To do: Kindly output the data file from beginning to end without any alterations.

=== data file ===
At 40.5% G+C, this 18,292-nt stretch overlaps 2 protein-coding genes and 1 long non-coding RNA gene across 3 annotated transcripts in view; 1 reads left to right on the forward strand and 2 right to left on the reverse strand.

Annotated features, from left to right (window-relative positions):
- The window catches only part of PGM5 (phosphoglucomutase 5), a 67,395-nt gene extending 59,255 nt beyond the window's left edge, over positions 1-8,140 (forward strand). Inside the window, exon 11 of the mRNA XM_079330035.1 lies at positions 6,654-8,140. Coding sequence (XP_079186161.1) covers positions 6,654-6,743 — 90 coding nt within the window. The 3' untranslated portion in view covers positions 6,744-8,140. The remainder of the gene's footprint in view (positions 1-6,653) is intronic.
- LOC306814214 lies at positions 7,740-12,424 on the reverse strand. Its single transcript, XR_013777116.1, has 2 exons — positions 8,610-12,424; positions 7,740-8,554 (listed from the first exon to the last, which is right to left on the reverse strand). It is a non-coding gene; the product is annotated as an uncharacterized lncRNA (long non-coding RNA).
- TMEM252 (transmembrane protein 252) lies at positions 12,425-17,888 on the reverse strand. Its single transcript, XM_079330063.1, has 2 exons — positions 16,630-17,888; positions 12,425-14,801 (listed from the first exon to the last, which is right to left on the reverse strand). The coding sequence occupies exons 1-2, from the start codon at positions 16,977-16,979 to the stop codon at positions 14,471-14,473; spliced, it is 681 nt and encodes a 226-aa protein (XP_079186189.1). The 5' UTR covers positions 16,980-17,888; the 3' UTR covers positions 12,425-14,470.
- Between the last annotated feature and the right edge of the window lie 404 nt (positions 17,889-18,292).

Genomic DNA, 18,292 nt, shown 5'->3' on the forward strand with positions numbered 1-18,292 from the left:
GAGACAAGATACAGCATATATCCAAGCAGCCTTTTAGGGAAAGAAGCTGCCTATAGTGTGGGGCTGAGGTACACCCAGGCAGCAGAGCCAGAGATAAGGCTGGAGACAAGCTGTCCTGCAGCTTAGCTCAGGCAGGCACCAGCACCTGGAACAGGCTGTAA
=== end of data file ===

At 40.5% G+C, this 18,292-nt stretch overlaps 2 protein-coding genes and 1 long non-coding RNA gene across 3 annotated transcripts in view; 1 reads left to right on the forward strand and 2 right to left on the reverse strand.

Annotated features, from left to right (window-relative positions):
- The window catches only part of PGM5 (phosphoglucomutase 5), a 67,395-nt gene extending 59,255 nt beyond the window's left edge, over positions 1-8,140 (forward strand). Inside the window, exon 11 of the mRNA XM_079330035.1 lies at positions 6,654-8,140. Coding sequence (XP_079186161.1) covers positions 6,654-6,743 — 90 coding nt within the window. The 3' untranslated portion in view covers positions 6,744-8,140. The remainder of the gene's footprint in view (positions 1-6,653) is intronic.
- LOC306814214 lies at positions 7,740-12,424 on the reverse strand. Its single transcript, XR_013777116.1, has 2 exons — positions 8,610-12,424; positions 7,740-8,554 (listed from the first exon to the last, which is right to left on the reverse strand). It is a non-coding gene; the product is annotated as an uncharacterized lncRNA (long non-coding RNA).
- TMEM252 (transmembrane protein 252) lies at positions 12,425-17,888 on the reverse strand. Its single transcript, XM_079330063.1, has 2 exons — positions 16,630-17,888; positions 12,425-14,801 (listed from the first exon to the last, which is right to left on the reverse strand). The coding sequence occupies exons 1-2, from the start codon at positions 16,977-16,979 to the stop codon at positions 14,471-14,473; spliced, it is 681 nt and encodes a 226-aa protein (XP_079186189.1). The 5' UTR covers positions 16,980-17,888; the 3' UTR covers positions 12,425-14,470.
- Between the last annotated feature and the right edge of the window lie 404 nt (positions 17,889-18,292).

Genomic DNA, 18,292 nt, shown 5'->3' on the forward strand with positions numbered 1-18,292 from the left:
GAGACAAGATACAGCATATATCCAAGCAGCCTTTTAGGGAAAGAAGCTGCCTATAGTGTGGGGCTGAGGTACACCCAGGCAGCAGAGCCAGAGATAAGGCTGGAGACAAGCTGTCCTGCAGCTTAGCTCAGGCAGGCACCAGCACCTGGAACAGGCTGTAA